Are the Chinese economy numbers “fake”?

I am about to tell you something which you probably don’t know.

The reason I say this is because I, myself, and most people I know didn’t know this basic fact, despite reading a lot about politics and economics.

The man below is called Michael Pettis

He is a professor of finance, working at Guanghua School of Management at Peking University (Beijing).

He alleges that China’s growth is less than half of what is reported:

So far, so “mainstream”. Many others have made this point. What is fascinating about his analysis is that he isn’t alleging that China is “faking” the numbers.

He is merely stating something he says is a fact – the way China calculates GDP is different from the rest of the world.

GDP isn’t a standardized thing. Even France and the UK calculate GDP in a slightly different way. China just calculates it in a very different way.

You could argue, perhaps legitimately, that every country has a right to calculate GDP in the way it sees fit.

That may be true, but we also, therefore, have to see how these different definitions might affect the overall picture.

As the old saying goes, “lies, damn lies and statistics”!.

To quote him directly “the Chinese economy operates under soft budget constraints. A hard budget constraint means “you’ve got to have the money to spend it,” whereas a soft budget constraint means there’s no limit to one’s spending and losses can in principle be rolled over indefinitely.

Local governments in China operate under soft budget constraints, in contrast to the hard budget constraints of other major Western economies, and because they comprise a significant share of economic activity, China’s GDP numbers are fundamentally different in nature and as such, incomparable.

He illustrates this point by two hypothetical, identical Chinas—with the only difference being one has hard budget constraints and the other has soft budget constraints.

In the first China, a construction firm spends $100 digging a hole, then $100 filling it up. “In a hard budget constraint economy or in a normal accounting, you have an expense of $200 and nothing to show for it,” said Pettis.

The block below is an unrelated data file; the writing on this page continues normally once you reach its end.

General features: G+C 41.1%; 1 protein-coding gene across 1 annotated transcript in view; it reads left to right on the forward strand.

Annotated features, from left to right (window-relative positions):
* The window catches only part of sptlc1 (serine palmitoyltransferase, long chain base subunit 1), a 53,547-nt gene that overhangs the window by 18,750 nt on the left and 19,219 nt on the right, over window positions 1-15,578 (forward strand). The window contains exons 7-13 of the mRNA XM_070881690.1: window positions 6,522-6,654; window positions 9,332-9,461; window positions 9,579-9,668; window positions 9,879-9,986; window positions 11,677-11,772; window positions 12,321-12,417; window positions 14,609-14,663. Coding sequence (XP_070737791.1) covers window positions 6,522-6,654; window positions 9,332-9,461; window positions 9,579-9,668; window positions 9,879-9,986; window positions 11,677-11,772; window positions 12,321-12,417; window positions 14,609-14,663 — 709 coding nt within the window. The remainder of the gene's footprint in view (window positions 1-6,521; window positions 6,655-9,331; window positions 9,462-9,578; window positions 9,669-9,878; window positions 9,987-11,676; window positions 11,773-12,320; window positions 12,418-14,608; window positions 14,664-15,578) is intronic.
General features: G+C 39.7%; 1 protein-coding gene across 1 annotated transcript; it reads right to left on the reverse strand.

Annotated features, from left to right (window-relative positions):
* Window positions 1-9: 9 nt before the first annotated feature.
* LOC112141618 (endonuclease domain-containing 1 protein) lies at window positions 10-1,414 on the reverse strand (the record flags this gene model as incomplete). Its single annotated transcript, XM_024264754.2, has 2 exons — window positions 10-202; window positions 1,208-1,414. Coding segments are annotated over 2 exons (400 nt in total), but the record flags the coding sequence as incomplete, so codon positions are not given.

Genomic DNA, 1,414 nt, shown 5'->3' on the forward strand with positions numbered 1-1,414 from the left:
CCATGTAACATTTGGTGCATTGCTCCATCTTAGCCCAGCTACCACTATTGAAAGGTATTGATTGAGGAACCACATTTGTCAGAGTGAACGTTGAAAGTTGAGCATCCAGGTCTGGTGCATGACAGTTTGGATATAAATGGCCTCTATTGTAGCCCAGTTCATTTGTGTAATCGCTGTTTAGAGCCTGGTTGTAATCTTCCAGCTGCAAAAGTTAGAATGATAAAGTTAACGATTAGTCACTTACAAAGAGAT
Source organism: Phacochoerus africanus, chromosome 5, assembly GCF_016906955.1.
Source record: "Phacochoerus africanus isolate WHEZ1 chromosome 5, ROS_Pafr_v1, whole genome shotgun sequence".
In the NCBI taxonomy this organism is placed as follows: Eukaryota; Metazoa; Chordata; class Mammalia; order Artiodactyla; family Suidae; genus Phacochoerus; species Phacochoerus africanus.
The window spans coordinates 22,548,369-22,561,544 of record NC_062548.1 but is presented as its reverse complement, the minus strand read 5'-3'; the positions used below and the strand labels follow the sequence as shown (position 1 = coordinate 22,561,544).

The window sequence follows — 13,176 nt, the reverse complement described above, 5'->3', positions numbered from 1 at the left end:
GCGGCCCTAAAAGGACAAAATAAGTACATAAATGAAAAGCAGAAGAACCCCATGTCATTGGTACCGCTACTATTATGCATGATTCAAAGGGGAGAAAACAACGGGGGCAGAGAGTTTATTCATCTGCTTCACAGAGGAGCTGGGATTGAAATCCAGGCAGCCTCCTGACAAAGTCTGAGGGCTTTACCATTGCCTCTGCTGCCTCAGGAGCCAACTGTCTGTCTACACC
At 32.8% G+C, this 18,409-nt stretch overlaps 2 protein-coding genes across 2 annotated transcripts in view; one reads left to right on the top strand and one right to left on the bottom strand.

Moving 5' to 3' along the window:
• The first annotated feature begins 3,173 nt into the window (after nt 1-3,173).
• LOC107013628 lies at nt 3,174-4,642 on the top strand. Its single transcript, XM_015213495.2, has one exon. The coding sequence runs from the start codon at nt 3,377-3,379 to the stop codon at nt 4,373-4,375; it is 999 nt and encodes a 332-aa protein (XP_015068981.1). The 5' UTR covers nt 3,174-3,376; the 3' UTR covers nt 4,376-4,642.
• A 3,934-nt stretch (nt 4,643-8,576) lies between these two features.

In the second China, a construction firm similarly spends $100 digging a hole, then $100 filling it up. “But in [this] China, you don’t expense it,” he explained. “You call it an asset.

You say, I have now built an asset worth $200.” This, Pettis noted, is how GDP accounting works in the China that we all know. What this means is that China’s official GDP figures as currently reported are significantly inflated relative to actual economic conditions, and are also impossible to compare with the GDP figures of other nations.

You can see the full article here:

What China means when it says it wants “high quality” GDP growth
Beijing wants to focus on quality over quantity of GDP growth, but that’s much easier said than done.

To give a simple example to his point, let’s say one province in China has a GDP of 600billion and the target is 6% growth (so 630 billion is needed).

Now let’s say there is so real growth of 3%. However, it is fairly easy, with the soft budget constraints for the local government to engage in unproductive (or low-yielding at least) investments to achieve the other 3%, which wouldn’t be counted in a hard constraint economy.

That is one reason there are so many ghost cities and excessive infrastructure projects in China, such as second and third airports in cities that don’t need them.

So, China grew by 5.95% in 2019 versus 2%-3% for the US, using both country’s accepted GDP growth measurements.

However, if you were to standardize the measurements, China and the US would have grown by a similar amount.

What is interesting is that he also appears regularly on the Chinese state, so his findings aren’t seen as embarrassing by the regime, and China itself is now focusing on “high-quality growth” because they recognize the problem.

I have yet to find somebody who has actually refuted his central claim that there is not necessarily any lying or manipulation going on, but the different use of statistics is distorting the total figures.

This should be interesting for investors thinking about investing in Mainland Chinese private companies.

I don’t think it makes any difference to those looking to invest in Chinese stocks because GDP growth and stock market performance often aren’t linked.

So, we can’t say that weaker GDP growth will mean lower valuations for Chinese stocks, especially as they look very cheap compared to some markets.